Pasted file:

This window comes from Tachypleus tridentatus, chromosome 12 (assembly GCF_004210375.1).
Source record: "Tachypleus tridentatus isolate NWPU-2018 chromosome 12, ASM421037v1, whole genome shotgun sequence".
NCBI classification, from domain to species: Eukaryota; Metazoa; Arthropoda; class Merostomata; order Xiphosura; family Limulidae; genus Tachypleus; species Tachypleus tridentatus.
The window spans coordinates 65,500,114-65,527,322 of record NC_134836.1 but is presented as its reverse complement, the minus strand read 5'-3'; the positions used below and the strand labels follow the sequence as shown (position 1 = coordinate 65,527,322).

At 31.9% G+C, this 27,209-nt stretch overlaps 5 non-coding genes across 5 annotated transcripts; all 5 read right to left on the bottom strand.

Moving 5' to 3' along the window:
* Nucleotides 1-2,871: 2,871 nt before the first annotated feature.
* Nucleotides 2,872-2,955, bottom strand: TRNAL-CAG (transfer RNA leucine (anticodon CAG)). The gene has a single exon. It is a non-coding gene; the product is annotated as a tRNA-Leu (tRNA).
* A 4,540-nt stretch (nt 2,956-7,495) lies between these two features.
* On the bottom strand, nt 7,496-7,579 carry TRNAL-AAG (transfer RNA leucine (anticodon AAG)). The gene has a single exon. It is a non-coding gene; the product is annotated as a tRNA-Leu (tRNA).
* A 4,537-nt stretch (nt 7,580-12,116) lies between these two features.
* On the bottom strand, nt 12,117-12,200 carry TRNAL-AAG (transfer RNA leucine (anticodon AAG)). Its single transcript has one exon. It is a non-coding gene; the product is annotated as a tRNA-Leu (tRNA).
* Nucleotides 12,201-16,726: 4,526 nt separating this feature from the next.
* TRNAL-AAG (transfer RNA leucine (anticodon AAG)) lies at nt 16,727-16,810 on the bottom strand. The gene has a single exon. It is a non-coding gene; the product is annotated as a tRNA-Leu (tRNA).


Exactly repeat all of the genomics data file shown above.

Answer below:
This window comes from Tachypleus tridentatus, chromosome 12 (assembly GCF_004210375.1).
Source record: "Tachypleus tridentatus isolate NWPU-2018 chromosome 12, ASM421037v1, whole genome shotgun sequence".
NCBI classification, from domain to species: Eukaryota; Metazoa; Arthropoda; class Merostomata; order Xiphosura; family Limulidae; genus Tachypleus; species Tachypleus tridentatus.
The window spans coordinates 65,500,114-65,527,322 of record NC_134836.1 but is presented as its reverse complement, the minus strand read 5'-3'; the positions used below and the strand labels follow the sequence as shown (position 1 = coordinate 65,527,322).

At 31.9% G+C, this 27,209-nt stretch overlaps 5 non-coding genes across 5 annotated transcripts; all 5 read right to left on the bottom strand.

Moving 5' to 3' along the window:
* Nucleotides 1-2,871: 2,871 nt before the first annotated feature.
* Nucleotides 2,872-2,955, bottom strand: TRNAL-CAG (transfer RNA leucine (anticodon CAG)). The gene has a single exon. It is a non-coding gene; the product is annotated as a tRNA-Leu (tRNA).
* A 4,540-nt stretch (nt 2,956-7,495) lies between these two features.
* On the bottom strand, nt 7,496-7,579 carry TRNAL-AAG (transfer RNA leucine (anticodon AAG)). The gene has a single exon. It is a non-coding gene; the product is annotated as a tRNA-Leu (tRNA).
* A 4,537-nt stretch (nt 7,580-12,116) lies between these two features.
* On the bottom strand, nt 12,117-12,200 carry TRNAL-AAG (transfer RNA leucine (anticodon AAG)). Its single transcript has one exon. It is a non-coding gene; the product is annotated as a tRNA-Leu (tRNA).
* Nucleotides 12,201-16,726: 4,526 nt separating this feature from the next.
* TRNAL-AAG (transfer RNA leucine (anticodon AAG)) lies at nt 16,727-16,810 on the bottom strand. The gene has a single exon. It is a non-coding gene; the product is annotated as a tRNA-Leu (tRNA).